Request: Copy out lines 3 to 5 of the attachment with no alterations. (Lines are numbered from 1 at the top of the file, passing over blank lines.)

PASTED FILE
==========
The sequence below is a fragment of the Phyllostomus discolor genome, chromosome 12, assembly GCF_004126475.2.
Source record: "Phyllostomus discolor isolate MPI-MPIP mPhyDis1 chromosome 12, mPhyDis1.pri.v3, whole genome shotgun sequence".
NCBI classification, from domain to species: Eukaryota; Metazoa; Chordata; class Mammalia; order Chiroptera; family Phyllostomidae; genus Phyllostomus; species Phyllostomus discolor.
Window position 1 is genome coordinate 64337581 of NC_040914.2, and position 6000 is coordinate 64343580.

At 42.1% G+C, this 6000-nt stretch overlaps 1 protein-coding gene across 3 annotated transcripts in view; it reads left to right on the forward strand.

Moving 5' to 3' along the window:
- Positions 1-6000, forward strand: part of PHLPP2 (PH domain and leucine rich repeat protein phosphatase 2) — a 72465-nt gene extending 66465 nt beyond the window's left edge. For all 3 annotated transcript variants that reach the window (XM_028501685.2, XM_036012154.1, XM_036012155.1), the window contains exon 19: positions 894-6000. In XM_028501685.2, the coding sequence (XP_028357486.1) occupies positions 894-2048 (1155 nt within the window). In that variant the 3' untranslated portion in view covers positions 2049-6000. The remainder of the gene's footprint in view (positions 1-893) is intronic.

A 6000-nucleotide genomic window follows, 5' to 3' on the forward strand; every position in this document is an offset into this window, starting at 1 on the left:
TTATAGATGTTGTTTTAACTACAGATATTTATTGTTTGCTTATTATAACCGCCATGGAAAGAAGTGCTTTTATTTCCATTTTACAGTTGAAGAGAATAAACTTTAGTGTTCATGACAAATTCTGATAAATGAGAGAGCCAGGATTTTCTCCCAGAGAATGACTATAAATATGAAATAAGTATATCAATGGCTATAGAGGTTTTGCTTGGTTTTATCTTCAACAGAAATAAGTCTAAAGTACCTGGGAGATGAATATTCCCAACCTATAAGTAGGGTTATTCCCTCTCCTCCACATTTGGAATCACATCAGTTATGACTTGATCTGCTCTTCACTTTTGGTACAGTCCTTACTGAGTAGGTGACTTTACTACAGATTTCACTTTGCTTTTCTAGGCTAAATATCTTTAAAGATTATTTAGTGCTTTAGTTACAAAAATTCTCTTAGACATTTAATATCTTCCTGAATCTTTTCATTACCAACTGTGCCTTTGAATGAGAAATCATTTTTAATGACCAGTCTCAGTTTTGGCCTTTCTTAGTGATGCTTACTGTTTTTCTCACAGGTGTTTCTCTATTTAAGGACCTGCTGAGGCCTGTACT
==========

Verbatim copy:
NCBI classification, from domain to species: Eukaryota; Metazoa; Chordata; class Mammalia; order Chiroptera; family Phyllostomidae; genus Phyllostomus; species Phyllostomus discolor.
Window position 1 is genome coordinate 64337581 of NC_040914.2, and position 6000 is coordinate 64343580.

At 42.1% G+C, this 6000-nt stretch overlaps 1 protein-coding gene across 3 annotated transcripts in view; it reads left to right on the forward strand.